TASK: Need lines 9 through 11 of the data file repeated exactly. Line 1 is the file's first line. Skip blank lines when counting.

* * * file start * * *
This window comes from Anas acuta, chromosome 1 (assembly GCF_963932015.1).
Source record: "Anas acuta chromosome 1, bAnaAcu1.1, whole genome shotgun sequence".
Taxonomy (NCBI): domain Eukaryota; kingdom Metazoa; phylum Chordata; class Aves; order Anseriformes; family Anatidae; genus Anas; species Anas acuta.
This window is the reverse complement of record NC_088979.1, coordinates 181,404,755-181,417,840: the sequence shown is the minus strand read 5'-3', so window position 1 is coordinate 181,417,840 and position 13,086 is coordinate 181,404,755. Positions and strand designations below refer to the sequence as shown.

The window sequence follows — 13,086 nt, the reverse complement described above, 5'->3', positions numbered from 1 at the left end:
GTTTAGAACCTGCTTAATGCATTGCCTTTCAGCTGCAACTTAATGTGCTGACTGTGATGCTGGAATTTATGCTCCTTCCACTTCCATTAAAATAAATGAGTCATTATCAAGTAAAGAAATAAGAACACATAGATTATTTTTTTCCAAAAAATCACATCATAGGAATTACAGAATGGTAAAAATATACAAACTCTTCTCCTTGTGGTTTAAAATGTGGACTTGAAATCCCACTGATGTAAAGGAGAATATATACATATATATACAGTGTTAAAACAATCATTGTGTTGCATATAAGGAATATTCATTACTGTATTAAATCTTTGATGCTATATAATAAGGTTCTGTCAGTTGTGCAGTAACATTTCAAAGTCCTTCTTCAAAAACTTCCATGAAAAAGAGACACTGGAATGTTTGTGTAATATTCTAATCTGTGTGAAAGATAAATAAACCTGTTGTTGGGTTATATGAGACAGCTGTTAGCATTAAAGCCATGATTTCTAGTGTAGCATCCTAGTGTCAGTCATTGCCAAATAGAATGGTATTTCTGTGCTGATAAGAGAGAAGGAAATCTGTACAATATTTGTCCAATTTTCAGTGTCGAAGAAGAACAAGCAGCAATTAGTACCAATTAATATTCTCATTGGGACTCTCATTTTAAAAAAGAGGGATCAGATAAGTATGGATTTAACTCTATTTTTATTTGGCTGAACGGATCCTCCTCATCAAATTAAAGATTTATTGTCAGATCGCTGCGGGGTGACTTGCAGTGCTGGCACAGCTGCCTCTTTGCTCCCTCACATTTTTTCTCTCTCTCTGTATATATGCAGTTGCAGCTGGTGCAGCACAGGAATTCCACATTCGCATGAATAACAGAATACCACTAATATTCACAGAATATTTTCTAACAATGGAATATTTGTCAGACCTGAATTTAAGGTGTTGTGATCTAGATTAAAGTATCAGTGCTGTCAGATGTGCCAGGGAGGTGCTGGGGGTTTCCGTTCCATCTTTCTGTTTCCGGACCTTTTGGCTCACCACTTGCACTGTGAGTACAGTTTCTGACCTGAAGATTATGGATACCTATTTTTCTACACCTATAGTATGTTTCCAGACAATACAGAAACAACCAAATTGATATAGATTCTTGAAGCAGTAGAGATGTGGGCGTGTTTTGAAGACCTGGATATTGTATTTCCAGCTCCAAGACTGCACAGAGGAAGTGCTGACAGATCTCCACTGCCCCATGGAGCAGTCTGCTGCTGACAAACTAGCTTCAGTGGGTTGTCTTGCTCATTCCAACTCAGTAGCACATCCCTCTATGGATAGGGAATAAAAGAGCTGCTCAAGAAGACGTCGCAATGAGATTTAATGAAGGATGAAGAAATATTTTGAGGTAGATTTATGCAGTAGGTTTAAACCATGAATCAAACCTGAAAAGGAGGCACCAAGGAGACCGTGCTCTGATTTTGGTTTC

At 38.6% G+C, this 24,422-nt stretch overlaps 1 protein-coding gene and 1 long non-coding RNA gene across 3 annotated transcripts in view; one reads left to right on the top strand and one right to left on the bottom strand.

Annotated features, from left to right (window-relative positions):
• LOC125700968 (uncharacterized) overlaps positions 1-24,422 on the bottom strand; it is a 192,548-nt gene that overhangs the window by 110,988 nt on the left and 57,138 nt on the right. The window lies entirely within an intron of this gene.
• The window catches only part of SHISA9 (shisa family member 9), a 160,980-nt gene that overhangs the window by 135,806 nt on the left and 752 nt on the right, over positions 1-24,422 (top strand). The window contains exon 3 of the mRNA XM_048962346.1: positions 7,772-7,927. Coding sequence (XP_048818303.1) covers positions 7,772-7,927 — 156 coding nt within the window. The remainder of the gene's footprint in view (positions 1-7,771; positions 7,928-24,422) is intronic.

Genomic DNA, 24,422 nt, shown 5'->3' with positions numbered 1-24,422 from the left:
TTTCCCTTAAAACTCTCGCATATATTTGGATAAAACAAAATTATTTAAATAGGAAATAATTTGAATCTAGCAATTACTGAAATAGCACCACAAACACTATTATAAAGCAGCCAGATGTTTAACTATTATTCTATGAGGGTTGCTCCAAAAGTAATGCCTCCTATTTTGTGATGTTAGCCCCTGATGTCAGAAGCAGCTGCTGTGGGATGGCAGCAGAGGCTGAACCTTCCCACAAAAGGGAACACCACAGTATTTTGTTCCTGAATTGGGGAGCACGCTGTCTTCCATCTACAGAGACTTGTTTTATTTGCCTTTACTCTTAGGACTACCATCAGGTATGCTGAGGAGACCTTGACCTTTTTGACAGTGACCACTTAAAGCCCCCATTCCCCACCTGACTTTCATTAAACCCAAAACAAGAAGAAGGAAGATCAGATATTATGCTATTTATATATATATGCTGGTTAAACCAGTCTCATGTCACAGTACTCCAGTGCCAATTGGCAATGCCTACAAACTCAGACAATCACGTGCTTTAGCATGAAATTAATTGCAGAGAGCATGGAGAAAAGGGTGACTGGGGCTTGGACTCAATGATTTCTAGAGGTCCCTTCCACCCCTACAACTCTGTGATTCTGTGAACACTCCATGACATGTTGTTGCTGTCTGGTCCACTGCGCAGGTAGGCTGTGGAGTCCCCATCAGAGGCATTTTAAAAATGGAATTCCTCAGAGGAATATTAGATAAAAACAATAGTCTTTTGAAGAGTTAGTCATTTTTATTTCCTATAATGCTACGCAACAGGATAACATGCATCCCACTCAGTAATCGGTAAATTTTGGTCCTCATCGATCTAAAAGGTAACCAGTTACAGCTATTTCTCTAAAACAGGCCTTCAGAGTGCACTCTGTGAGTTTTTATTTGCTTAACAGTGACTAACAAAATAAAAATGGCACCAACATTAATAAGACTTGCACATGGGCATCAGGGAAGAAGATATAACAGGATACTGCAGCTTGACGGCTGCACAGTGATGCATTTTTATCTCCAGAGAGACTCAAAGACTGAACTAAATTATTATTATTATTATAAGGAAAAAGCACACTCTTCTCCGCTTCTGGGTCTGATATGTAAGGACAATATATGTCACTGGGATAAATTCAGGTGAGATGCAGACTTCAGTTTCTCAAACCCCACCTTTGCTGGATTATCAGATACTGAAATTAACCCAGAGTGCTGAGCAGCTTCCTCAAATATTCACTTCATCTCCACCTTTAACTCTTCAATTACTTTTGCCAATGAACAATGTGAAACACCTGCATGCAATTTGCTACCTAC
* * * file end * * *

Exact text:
• LOC125700968 (uncharacterized) overlaps positions 1-24,422 on the bottom strand; it is a 192,548-nt gene that overhangs the window by 110,988 nt on the left and 57,138 nt on the right. The window lies entirely within an intron of this gene.
• The window catches only part of SHISA9 (shisa family member 9), a 160,980-nt gene that overhangs the window by 135,806 nt on the left and 752 nt on the right, over positions 1-24,422 (top strand). The window contains exon 3 of the mRNA XM_048962346.1: positions 7,772-7,927. Coding sequence (XP_048818303.1) covers positions 7,772-7,927 — 156 coding nt within the window. The remainder of the gene's footprint in view (positions 1-7,771; positions 7,928-24,422) is intronic.

Genomic DNA, 24,422 nt, shown 5'->3' with positions numbered 1-24,422 from the left: